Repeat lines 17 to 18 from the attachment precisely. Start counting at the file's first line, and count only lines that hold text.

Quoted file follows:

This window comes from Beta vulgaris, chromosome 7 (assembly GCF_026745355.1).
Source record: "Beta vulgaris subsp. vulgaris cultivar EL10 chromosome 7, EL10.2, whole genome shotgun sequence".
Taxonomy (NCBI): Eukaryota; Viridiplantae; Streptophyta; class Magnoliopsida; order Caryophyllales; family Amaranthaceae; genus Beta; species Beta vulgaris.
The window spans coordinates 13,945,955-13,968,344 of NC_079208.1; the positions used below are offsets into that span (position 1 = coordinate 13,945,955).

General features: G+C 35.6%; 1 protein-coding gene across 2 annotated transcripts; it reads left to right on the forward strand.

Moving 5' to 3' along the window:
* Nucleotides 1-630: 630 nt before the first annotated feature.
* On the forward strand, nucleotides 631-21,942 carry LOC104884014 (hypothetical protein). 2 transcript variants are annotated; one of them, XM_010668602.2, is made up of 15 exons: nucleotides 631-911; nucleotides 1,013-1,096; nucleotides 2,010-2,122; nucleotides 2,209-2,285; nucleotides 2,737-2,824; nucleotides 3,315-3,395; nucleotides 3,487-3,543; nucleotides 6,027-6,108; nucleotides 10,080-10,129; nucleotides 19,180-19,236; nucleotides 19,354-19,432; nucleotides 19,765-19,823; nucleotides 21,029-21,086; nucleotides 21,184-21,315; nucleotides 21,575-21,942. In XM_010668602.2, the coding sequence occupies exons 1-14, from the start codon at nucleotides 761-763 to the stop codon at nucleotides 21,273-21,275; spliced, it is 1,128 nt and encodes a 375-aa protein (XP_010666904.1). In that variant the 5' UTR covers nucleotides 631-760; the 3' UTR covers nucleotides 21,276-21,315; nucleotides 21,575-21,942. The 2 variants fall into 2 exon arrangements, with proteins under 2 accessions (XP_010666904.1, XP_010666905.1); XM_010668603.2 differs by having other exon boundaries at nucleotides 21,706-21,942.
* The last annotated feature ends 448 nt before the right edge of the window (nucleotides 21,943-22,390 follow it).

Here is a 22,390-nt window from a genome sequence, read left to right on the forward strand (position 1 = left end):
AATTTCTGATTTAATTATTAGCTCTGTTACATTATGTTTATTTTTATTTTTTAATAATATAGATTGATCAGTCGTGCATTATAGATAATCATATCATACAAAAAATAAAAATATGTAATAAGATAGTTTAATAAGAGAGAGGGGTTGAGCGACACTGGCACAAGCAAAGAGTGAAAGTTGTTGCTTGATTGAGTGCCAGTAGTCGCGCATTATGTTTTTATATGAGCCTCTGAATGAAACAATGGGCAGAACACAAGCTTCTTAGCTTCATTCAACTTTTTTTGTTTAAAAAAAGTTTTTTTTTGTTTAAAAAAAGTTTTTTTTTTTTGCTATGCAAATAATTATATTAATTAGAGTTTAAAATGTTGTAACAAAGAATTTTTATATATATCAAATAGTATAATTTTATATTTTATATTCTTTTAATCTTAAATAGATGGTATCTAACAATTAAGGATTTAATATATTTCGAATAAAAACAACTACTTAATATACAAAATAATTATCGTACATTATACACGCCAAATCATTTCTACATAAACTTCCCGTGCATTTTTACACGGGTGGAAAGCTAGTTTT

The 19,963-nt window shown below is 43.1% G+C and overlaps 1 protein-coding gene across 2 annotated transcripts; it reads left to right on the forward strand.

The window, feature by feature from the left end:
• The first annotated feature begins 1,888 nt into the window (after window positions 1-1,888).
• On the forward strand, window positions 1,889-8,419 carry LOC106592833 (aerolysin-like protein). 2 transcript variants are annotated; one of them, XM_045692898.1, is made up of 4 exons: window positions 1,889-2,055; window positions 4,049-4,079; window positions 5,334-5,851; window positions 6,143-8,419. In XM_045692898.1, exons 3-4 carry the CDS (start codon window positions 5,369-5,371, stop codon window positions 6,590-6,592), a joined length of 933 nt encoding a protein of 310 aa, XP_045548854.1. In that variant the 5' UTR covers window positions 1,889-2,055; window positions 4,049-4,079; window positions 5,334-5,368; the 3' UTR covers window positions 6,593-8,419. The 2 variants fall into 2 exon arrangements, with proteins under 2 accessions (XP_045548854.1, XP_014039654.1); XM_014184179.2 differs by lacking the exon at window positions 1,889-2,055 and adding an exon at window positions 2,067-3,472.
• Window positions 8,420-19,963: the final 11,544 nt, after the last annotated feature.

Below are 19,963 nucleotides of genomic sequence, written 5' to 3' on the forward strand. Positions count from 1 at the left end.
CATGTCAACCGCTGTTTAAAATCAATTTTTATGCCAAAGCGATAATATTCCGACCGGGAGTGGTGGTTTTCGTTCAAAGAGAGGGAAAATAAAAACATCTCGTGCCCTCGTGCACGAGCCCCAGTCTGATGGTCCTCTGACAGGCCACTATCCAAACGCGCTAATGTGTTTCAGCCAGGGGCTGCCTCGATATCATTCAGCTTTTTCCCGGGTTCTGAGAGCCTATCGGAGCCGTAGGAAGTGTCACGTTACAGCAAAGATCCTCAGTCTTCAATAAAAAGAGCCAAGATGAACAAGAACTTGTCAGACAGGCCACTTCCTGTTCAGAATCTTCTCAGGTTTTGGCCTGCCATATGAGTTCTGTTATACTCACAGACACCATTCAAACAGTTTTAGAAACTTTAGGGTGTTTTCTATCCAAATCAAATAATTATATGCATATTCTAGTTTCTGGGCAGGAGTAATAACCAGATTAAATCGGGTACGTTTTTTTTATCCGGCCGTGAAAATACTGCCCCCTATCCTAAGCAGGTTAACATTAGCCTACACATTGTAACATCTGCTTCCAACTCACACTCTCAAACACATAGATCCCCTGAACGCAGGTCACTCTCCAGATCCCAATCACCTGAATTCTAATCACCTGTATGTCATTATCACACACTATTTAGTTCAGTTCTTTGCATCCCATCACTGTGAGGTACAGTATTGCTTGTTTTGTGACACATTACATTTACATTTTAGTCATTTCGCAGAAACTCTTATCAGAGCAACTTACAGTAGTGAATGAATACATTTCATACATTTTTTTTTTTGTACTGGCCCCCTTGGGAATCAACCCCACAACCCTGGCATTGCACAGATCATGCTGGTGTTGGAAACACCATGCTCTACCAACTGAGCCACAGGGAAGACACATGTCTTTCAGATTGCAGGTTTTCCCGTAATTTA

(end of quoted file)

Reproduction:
Below are 19,963 nucleotides of genomic sequence, written 5' to 3' on the forward strand. Positions count from 1 at the left end.
CATGTCAACCGCTGTTTAAAATCAATTTTTATGCCAAAGCGATAATATTCCGACCGGGAGTGGTGGTTTTCGTTCAAAGAGAGGGAAAATAAAAACATCTCGTGCCCTCGTGCACGAGCCCCAGTCTGATGGTCCTCTGACAGGCCACTATCCAAACGCGCTAATGTGTTTCAGCCAGGGGCTGCCTCGATATCATTCAGCTTTTTCCCGGGTTCTGAGAGCCTATCGGAGCCGTAGGAAGTGTCACGTTACAGCAAAGATCCTCAGTCTTCAATAAAAAGAGCCAAGATGAACAAGAACTTGTCAGACAGGCCACTTCCTGTTCAGAATCTTCTCAGGTTTTGGCCTGCCATATGAGTTCTGTTATACTCACAGACACCATTCAAACAGTTTTAGAAACTTTAGGGTGTTTTCTATCCAAATCAAATAATTATATGCATATTCTAGTTTCTGGGCAGGAGTAATAACCAGATTAAATCGGGTACGTTTTTTTTATCCGGCCGTGAAAATACTGCCCCCTATCCTAAGCAGGTTAACATTAGCCTACACATTGTAACATCTGCTTCCAACTCACACTCTCAAACACATAGATCCCCTGAACGCAGGTCACTCTCCAGATCCCAATCACCTGAATTCTAATCACCTGTATGTCATTATCACACACTATTTAGTTCAGTTCTTTGCATCCCATCACTGTGAGGTACAGTATTGCTTGTTTTGTGACACATTACATTTACATTTTAGTCATTTCGCAGAAACTCTTATCAGAGCAACTTACAGTAGTGAATGAATACATTTCATACATTTTTTTTTTTGTACTGGCCCCCTTGGGAATCAACCCCACAACCCTGGCATTGCACAGATCATGCTGGTGTTGGAAACACCATGCTCTACCAACTGAGCCACAGGGAAGACACATGTCTTTCAGATTGCAGGTTTTCCCGTAATTTA